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Afrand v. Fountain Technologies, Inc.

A-5251-97T3 (N.J. Super. App. Div. 1999) (Unpublished)

EMPLOYER-EMPLOYEE; EMPLOYMENT AGREEMENTS—An integration clause in an employment agreement does not bar parol evidence of compensation terms where the agreement is silent as to compensation.

In discussions preliminary to employment, a salesperson insisted on a commission arrangement at least equal to the level of that of the employee’s prior job. The employer assured the candidate that its commission plan was better than the candidate’s then current plan and offered a position to the candidate representing that the salary, commission rate, and health benefits would be more generous then those the employee had been receiving. A written offer of employment was made promising a position at a given semi-monthly rate with a promise that a commission plan would be effective after six months of continuous service. On the first day of employment, the salesperson signed a document entitled “Employment Agreement.” The agreement was completely silent on the subject of compensation. It recited that “[t]his Agreement constitutes the entire agreement between the parties in respect to the subject matter hereof and may not be amended, supplemented, discharged or otherwise modified, except by a written instrument signed by all of the parties hereto.” Throughout the course of employment, the salesperson received the salary specified in the offer letter together with several salary increases and bonuses, but no commissions. The salesperson asserted that whenever the question of promised commissions was raised, the employer always put off the question with a promise that they would be forthcoming. After more than two years, without having received any commissions, the salesperson was let go because of “market conditions.” The salesperson filed suit seeking the unpaid commissions under a breach of contract theory, later amending the complaint to add a count for fraudulent inducement. The employer contended that it had never made an enforceable promise to pay commissions. Its argument was based upon the Employment Agreement being the full and complete agreement between the parties, even though it made no mention of commissions. The employer insisted that a right to commission could not be read into the agreement without modifying or supplementing it contrary to its own terms. The Appellate Division was prepared to agree with that proposition if the agreement had been executed by the employer (which it had not) and if it was construable as the entire, complete, and unambiguous agreement between the parties. To the contrary, the Court found that even though the Employment Agreement was silent on the matter, it could not be construed that the parties intended that the salesperson would work without compensation. Thus, according to the Court, not only was the Employment Agreement not the last word as to compensation – it was “not even the first word, it was no word.” Extrinsic evidence is admissible when, as in this case, it is apparent that something has been left out of the writing. To the extent that the integration language was enforceable, it dealt only with the subject matter of the agreement, and the salesperson’s compensation was not the subject matter of the agreement.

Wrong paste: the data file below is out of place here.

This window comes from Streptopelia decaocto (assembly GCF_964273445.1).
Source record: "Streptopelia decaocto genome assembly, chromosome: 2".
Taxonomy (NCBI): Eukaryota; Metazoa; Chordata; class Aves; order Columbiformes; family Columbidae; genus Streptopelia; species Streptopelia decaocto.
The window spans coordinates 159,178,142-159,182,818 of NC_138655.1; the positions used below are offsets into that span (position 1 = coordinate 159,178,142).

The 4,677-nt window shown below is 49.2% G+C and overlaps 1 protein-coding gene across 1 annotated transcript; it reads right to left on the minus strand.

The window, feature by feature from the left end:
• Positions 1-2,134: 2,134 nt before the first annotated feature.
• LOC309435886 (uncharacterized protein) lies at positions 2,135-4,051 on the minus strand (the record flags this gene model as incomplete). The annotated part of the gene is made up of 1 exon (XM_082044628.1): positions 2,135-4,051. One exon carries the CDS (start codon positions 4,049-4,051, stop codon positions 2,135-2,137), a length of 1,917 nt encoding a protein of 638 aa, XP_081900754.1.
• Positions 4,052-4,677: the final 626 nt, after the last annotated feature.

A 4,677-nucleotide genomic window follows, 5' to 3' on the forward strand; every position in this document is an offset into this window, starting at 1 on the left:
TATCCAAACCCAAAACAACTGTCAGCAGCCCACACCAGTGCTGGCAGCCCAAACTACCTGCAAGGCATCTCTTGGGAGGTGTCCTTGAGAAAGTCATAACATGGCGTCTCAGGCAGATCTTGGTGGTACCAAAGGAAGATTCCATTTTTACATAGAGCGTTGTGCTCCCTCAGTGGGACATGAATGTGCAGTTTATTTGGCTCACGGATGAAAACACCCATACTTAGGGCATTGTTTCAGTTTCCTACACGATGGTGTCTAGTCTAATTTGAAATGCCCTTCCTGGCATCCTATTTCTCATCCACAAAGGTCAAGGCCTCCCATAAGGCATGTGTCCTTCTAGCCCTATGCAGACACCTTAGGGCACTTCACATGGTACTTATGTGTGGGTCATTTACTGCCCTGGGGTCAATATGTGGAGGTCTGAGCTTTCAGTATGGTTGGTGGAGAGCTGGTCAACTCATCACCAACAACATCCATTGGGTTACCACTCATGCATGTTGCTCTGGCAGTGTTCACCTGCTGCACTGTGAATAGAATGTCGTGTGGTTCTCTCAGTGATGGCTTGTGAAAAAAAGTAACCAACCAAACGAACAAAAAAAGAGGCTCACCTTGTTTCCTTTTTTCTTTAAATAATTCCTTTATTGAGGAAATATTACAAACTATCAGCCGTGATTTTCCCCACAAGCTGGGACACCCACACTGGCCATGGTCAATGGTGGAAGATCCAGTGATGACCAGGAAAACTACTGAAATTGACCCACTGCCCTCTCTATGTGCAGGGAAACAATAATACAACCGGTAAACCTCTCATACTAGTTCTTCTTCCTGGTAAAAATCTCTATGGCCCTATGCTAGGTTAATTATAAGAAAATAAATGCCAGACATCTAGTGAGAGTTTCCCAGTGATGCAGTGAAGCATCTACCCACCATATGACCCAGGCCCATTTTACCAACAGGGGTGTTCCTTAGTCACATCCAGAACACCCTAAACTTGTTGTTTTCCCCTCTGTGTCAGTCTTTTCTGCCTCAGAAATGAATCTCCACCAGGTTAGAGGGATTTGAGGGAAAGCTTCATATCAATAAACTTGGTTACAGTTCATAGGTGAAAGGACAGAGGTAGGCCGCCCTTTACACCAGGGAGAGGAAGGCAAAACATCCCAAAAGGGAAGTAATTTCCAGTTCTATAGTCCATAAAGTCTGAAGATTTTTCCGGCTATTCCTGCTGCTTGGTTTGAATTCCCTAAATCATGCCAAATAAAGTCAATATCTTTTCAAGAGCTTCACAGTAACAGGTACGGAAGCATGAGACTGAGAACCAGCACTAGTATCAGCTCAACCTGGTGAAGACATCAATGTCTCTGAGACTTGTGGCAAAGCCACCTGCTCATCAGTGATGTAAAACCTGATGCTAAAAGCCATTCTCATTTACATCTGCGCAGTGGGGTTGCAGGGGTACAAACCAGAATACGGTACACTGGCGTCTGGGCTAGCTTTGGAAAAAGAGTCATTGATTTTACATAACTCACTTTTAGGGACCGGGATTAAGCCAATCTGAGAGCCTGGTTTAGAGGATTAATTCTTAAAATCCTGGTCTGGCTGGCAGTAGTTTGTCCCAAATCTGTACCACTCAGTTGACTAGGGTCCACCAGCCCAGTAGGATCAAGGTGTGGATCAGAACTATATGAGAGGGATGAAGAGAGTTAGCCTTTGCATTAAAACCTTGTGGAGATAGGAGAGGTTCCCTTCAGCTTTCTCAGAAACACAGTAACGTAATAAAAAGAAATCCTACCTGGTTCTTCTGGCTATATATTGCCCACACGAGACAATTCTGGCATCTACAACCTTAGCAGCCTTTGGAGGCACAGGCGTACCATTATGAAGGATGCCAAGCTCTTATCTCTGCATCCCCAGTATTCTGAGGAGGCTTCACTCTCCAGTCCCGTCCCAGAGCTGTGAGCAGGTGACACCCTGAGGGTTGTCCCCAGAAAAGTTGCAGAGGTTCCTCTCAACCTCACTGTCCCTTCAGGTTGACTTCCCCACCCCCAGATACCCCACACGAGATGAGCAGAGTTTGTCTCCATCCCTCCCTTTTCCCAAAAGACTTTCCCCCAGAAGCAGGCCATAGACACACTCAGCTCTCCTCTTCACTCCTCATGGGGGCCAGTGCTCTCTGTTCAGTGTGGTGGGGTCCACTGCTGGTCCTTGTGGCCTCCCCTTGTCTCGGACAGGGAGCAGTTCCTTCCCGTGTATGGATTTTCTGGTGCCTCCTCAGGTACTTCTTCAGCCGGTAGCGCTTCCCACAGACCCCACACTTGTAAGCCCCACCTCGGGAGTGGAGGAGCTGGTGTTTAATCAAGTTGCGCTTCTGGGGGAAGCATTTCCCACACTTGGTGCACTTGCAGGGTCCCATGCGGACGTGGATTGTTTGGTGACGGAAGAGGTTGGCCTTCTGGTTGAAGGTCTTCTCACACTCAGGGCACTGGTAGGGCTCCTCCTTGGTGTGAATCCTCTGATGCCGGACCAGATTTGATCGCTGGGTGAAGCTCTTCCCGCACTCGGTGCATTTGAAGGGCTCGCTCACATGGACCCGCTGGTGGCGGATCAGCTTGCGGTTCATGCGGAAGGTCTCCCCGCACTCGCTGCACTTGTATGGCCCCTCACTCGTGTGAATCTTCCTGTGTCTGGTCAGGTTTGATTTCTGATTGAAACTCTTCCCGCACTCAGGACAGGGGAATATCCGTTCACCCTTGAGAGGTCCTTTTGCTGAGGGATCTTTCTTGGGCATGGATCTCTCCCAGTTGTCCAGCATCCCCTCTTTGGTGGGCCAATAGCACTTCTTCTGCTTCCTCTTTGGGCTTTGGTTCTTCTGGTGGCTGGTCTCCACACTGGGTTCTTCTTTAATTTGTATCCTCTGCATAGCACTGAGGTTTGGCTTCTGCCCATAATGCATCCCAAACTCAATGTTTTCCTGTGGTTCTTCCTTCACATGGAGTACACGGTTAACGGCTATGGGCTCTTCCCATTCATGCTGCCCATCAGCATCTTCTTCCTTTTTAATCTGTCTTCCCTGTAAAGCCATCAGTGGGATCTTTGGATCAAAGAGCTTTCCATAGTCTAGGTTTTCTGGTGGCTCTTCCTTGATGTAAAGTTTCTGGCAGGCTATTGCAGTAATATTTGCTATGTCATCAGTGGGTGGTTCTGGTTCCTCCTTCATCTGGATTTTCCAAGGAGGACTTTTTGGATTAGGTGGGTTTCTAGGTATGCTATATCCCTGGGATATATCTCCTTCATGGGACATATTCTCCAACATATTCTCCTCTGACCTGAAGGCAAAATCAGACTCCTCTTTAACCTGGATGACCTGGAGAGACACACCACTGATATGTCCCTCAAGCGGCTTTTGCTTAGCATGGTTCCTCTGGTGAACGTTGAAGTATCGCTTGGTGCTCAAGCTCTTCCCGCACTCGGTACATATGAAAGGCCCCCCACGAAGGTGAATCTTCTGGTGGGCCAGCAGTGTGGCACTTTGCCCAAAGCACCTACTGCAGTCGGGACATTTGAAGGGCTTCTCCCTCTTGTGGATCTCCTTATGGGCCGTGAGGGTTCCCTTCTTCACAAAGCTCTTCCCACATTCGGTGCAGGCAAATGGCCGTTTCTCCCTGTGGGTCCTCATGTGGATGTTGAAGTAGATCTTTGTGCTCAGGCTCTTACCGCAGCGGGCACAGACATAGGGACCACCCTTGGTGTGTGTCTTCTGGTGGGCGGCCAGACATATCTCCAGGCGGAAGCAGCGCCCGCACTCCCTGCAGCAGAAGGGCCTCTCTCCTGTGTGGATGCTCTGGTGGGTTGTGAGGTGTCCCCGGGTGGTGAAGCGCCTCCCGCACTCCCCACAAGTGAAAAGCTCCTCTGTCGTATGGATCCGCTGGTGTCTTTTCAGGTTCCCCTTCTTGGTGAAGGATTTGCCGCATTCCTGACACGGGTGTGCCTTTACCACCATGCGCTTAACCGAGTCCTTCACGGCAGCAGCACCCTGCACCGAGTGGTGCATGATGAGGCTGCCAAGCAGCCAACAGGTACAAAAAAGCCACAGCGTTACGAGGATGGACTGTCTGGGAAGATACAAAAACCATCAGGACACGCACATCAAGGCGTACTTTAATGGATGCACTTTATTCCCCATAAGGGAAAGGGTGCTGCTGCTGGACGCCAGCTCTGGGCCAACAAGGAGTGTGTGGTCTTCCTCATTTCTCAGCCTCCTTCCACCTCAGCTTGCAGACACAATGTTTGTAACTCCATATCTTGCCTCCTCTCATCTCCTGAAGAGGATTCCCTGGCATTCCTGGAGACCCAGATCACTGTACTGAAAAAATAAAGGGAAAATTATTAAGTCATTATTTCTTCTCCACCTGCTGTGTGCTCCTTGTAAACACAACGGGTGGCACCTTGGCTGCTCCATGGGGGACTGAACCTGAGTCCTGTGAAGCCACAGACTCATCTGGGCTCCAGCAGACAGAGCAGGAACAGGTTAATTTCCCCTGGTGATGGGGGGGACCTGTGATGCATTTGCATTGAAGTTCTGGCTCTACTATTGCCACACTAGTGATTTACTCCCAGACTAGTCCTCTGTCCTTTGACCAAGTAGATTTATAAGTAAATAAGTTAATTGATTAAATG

With respect to the offer letter, the employer claimed, and the lower court agreed, that the letter could not constitute a binding obligation because it failed to state the rate of commission, and thus the promise was unenforceable. The Appellate Division disagreed. To it, the nature of the consideration – that is, a commission plan – was definitively provided for. In a prior case, the New Jersey Supreme Court explained “where the nature of the consideration is sufficiently expressed, the amount of the consideration (i.e., the rate) may be shown by parol evidence.” Consequently, the Appellate Division was persuaded that the salesperson had the right to proceed and to demonstrate to a finder of fact “that a quantifiable rate of commission was intended by both parties to be a component of plaintiff’s compensation package.”

The Court also considered the salesperson’s claim of fraudulent inducement, “the gravamen of which is, essentially, the factual basis underlying his promissory estoppel theory with the added allegation that defendant never intended to keep its promise.” The Court saw no reason why this claim would not be viable. Therefore, the Appellate Division reversed the lower court’s finding of summary judgment against the salesperson and allowed the salesperson to attempt to prove a case.


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